What is Polycarbonate?

Even if you are not aware of it, you have certainly used a product today that contains polycarbonate. Polycarbonate, after all, is used in just about everything such as eyeglasses, auto parts, medical devices, DVD's, lighting fixtures and Blu-rays. This is a naturally transparent amorphous thermoplastic that is important because it can withstand significantly greater impacts than many other polymers in regular use, yet transmits light internally almost as effectively as glass. In addition, the material's flexibility allows it to be molded without breaking or cracking at room temperature and to be reshaped even in the absence of heat. The term "thermoplastic" describe the property of polycarbonate and other comparable polymers that allows them to melt to a liquid state, making injection molding and recycling a simple process.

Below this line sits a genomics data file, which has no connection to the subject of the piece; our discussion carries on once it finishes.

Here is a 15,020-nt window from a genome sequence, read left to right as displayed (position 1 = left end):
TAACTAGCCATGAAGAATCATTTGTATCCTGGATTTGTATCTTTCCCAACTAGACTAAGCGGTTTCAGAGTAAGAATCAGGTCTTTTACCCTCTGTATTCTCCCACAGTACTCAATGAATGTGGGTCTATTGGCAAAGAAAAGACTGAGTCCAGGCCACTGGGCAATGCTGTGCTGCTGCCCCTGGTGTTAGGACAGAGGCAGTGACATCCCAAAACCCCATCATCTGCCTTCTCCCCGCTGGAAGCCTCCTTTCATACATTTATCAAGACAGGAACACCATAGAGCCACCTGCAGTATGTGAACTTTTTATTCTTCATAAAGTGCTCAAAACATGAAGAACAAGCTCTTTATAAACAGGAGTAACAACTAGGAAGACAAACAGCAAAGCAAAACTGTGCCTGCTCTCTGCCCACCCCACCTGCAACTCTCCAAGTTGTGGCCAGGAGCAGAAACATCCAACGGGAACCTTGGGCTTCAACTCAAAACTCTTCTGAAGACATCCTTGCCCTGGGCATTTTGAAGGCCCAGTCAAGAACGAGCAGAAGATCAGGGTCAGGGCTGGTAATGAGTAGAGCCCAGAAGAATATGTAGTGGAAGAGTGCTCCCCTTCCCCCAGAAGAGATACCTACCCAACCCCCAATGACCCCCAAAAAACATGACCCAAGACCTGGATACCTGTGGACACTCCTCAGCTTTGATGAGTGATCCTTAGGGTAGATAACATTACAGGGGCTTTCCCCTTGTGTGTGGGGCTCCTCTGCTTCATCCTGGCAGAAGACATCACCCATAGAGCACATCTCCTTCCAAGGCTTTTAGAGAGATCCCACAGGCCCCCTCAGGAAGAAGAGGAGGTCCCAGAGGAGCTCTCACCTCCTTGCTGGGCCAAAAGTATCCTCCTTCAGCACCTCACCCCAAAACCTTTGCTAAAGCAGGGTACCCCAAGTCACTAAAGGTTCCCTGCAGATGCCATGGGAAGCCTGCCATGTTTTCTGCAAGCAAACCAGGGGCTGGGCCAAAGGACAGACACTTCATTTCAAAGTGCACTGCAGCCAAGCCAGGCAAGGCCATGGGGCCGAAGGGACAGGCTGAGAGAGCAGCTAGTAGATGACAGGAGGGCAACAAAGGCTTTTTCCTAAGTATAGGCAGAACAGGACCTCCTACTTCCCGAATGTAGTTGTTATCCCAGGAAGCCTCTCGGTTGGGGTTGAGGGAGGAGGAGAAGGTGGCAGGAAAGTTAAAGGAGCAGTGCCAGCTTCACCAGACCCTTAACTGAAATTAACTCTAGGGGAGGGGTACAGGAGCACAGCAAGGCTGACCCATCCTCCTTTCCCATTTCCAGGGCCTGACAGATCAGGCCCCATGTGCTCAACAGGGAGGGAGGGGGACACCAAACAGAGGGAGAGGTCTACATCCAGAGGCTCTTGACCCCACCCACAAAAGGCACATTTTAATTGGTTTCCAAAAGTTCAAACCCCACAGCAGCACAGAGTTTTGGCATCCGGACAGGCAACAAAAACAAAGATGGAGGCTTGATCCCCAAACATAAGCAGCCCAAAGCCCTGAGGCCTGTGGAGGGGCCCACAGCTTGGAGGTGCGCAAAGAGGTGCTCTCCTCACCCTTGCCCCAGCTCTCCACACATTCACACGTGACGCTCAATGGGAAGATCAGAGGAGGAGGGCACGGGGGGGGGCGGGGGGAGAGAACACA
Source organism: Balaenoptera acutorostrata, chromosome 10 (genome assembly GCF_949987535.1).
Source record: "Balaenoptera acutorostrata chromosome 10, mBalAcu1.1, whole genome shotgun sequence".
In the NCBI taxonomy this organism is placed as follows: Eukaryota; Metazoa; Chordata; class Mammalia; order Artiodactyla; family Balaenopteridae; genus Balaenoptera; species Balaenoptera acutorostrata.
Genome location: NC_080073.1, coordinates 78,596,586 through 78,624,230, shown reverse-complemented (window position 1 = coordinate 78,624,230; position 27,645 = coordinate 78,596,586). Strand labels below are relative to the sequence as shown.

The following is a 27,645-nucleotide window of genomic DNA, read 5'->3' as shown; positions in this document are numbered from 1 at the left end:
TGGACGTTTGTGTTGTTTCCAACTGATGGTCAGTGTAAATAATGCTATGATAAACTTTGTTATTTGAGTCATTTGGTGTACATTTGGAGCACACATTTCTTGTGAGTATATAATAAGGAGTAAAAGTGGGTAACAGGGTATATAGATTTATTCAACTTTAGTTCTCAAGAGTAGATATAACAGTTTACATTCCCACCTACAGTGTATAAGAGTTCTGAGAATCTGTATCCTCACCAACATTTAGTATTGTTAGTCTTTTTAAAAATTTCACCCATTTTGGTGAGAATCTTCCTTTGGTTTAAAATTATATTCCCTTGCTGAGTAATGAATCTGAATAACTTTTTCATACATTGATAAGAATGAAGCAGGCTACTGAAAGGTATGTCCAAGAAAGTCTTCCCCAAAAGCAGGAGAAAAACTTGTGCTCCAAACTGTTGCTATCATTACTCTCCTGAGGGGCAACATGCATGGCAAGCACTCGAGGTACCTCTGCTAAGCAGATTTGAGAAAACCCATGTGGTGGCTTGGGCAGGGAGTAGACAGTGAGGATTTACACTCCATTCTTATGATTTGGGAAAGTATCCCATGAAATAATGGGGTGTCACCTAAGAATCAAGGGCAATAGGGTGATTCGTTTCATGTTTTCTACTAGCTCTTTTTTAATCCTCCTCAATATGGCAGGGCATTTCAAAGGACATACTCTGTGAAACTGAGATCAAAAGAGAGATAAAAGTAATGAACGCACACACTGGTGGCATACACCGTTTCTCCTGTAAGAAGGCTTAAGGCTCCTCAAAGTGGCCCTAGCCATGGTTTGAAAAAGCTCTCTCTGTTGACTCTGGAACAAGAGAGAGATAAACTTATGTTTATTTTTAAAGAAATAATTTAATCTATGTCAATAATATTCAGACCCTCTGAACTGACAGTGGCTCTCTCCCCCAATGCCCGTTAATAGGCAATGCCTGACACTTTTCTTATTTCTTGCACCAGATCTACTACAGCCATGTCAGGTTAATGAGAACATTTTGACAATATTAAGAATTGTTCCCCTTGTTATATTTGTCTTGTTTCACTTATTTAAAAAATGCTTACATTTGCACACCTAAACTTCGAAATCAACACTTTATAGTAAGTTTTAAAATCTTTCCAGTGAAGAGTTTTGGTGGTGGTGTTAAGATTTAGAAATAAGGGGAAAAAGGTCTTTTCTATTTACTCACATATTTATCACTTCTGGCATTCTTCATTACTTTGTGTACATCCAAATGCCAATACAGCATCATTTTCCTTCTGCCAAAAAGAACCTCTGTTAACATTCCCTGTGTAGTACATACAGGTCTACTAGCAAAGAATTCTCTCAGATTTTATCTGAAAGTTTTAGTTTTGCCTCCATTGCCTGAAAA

Although prized for its strength and flexibility, the transparency of polycarbonate sheet is what makes it suitable for a wide range of uses that other materials cannot. As mentioned above, it is widely used in eyewear manufacturing because it naturally filters UV rays and is lighter than glass. Here are some more particular uses that highlight the potential of this incredibly adaptable material:

  • Bulletproof windows.
  • Barriers and fences.
  • Protective Eyewear.
  • Greenhouses.
  • Fountain pens.
  • Luggage.
  • Insulation.
  • Lighting.
  • Protective gear.
  • Machinery guards.
  • Vehicle headlights.
  • Roofing.

Moreover, polycarbonate is frequently used in prototypes as well as final goods. Because of its strength and clarity, it's an ideal substitute for glass in experiments and studies.